This optional string parameter is the name of the new Windows Service created. If not provided, the ServiceName defaults to
If specified, this optional integer parameter will override the default TCP port the server listens on which is 5432 by default as set in
If specified, this optional switch parameter overrides the ArchiveFileName and the latest release zip will be downloaded from EDB’s website and installed. Unfortunately there does not seem to be an API available for this, so the script currently resorts to web scraping (and may be prone to breakage if they alter the format of their site.) The script will parse the files found on the download-postgresql-binaries page and pick the first one (as it will be the latest Windows installer.) The file will be saved as
Postgres-Windows-Binaries.zip within the TEMP folder and deleted once the installation is completed.
If this optional switch is specified, the script will update the PATH with the Postgres\bin folder (useful if you are running command line tools like psql.exe.)
If this optional switch is specified, the script will create an Admin child folder and unzip the pgAdmin 4 files. Including this switch adds about 760MB worth of space and increases the installation time. This is useful if you do not have pgAdmin or another tool like HeidiSQL already installed.
I have added a few common parameters to configure the instance, and more may be added in the future. But, for now, these following settings were used for initdb during the initial installation process:
- The default encoding is set to
UTF8with a locale of
- The folder used for the database cluster is set to
- The new Windows Service created is set to
Automatic (Delayed Startup)and the windows service is started during the installation process.
- The bootstrap superuser is named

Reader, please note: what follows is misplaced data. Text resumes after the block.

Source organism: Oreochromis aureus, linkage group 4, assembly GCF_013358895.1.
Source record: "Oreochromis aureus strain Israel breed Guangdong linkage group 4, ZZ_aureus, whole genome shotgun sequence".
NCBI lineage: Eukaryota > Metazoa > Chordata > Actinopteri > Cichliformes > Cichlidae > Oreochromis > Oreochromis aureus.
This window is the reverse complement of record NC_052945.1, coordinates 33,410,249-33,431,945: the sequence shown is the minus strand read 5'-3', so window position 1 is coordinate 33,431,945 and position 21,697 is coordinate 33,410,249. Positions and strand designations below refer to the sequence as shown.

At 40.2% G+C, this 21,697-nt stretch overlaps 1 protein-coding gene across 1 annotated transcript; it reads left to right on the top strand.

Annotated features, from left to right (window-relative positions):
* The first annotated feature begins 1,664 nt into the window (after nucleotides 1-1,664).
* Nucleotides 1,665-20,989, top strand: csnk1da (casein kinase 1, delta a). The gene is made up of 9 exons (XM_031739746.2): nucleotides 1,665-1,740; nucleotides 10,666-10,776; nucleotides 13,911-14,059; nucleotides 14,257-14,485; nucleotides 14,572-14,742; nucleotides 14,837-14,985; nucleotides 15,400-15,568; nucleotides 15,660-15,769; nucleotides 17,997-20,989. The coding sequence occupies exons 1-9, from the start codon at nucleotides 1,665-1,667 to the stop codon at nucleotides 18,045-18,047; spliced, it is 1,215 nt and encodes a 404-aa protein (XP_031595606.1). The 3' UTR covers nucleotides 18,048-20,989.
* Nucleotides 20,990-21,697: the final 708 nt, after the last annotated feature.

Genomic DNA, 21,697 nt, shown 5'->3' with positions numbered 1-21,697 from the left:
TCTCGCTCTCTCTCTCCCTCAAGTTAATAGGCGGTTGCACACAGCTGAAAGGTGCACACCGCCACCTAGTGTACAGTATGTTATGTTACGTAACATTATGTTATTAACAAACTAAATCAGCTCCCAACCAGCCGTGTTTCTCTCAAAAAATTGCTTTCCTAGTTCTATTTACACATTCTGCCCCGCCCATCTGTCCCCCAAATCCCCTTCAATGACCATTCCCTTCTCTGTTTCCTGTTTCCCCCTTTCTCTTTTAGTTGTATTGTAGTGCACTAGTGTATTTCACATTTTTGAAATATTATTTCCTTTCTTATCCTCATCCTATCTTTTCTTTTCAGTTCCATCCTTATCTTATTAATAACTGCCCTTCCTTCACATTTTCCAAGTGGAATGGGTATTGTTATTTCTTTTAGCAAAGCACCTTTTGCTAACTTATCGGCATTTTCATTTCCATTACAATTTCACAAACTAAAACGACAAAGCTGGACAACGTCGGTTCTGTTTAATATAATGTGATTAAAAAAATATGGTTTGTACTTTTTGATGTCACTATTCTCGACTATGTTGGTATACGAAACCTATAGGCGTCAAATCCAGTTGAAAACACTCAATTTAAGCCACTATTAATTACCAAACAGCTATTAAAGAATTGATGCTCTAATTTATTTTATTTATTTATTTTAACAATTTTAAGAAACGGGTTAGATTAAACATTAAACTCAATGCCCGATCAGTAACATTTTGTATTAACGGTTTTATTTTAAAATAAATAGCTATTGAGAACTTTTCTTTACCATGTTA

postgresas its password
- The default time zone is set to
All settings not set by parameters, or listed above in Custom Settings, will utilize the Postgres default values, such as:
- The default authentication method is
trustwhich is meant for local workstations, not multi-user servers.
- The default max_connections is set automatically by initdb and is typically set to
This is a single PowerShell script file with no dependencies. You can simply run the script with the DownloadLatest switch (
Install-Postgres-On-Windows.ps1 -DownloadLatest) and the latest release zip will be downloaded, then automatically installed to
C:\Postgres, and you will end up with a new Windows Service named
Postgres actively running and accepting all local connections on port 5432. Alternately, manually download the latest release zip and provide it via the ArchiveFileName parameter. (
Install-Postgres-On-Windows.ps1 -ArchiveFileName postgresql-16.1-1-windows-x64-binaries.zip)
If you have a repetitive task for getting a PostgreSQL service up and running, I would suggest manually downloading and customizing the release zip by extracting the
share folders from within the full EDB provided binaries archive file and then simply zip them backup into a much smaller release zip of about 40MB (instead of the full 330MB) and use that instead. (Or, build your own binaries directly from the sources if you are adventurous which I might try one day if I have some free time.)
In short, you could easily have a release zip installed and running on Windows in under 10 seconds for one of the most powerful and widely used RDMS in the world…not bad!
A future blog post will introduce PowerShell scripts for easily backing up and restoring Postgres databases.
If you use Docker or Chocolatey, then you probably don’t need this script (unless, you are tired of the fees.) If you use WinGet, you might not want to use this script. If you want to just dip your toe into the automation pool, then this might a script for you.